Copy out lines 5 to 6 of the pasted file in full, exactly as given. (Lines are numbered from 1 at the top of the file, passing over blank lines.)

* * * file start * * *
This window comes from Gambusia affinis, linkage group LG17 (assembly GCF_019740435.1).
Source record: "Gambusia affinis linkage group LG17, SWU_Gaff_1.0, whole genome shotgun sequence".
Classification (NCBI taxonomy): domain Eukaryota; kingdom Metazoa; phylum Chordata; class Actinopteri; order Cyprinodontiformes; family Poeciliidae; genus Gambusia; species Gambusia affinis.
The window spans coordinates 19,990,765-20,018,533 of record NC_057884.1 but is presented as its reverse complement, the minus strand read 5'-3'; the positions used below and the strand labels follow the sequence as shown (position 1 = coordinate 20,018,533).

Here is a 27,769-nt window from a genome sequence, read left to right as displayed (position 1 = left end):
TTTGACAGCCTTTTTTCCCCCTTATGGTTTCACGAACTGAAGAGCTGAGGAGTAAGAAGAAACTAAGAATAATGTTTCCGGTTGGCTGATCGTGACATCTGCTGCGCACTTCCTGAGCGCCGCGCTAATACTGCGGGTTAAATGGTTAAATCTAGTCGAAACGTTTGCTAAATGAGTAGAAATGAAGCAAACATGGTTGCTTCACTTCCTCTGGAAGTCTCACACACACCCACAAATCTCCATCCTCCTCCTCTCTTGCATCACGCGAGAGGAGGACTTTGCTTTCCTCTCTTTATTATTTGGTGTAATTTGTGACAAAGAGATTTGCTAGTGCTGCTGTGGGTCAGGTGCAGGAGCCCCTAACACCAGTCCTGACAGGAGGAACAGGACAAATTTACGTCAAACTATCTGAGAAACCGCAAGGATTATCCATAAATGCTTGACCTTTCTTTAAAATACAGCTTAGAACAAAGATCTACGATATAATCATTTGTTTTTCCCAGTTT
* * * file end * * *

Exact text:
Here is a 27,769-nt window from a genome sequence, read left to right as displayed (position 1 = left end):
TTTGACAGCCTTTTTTCCCCCTTATGGTTTCACGAACTGAAGAGCTGAGGAGTAAGAAGAAACTAAGAATAATGTTTCCGGTTGGCTGATCGTGACATCTGCTGCGCACTTCCTGAGCGCCGCGCTAATACTGCGGGTTAAATGGTTAAATCTAGTCGAAACGTTTGCTAAATGAGTAGAAATGAAGCAAACATGGTTGCTTCACTTCCTCTGGAAGTCTCACACACACCCACAAATCTCCATCCTCCTCCTCTCTTGCATCACGCGAGAGGAGGACTTTGCTTTCCTCTCTTTATTATTTGGTGTAATTTGTGACAAAGAGATTTGCTAGTGCTGCTGTGGGTCAGGTGCAGGAGCCCCTAACACCAGTCCTGACAGGAGGAACAGGACAAATTTACGTCAAACTATCTGAGAAACCGCAAGGATTATCCATAAATGCTTGACCTTTCTTTAAAATACAGCTTAGAACAAAGATCTACGATATAATCATTTGTTTTTCCCAGTTT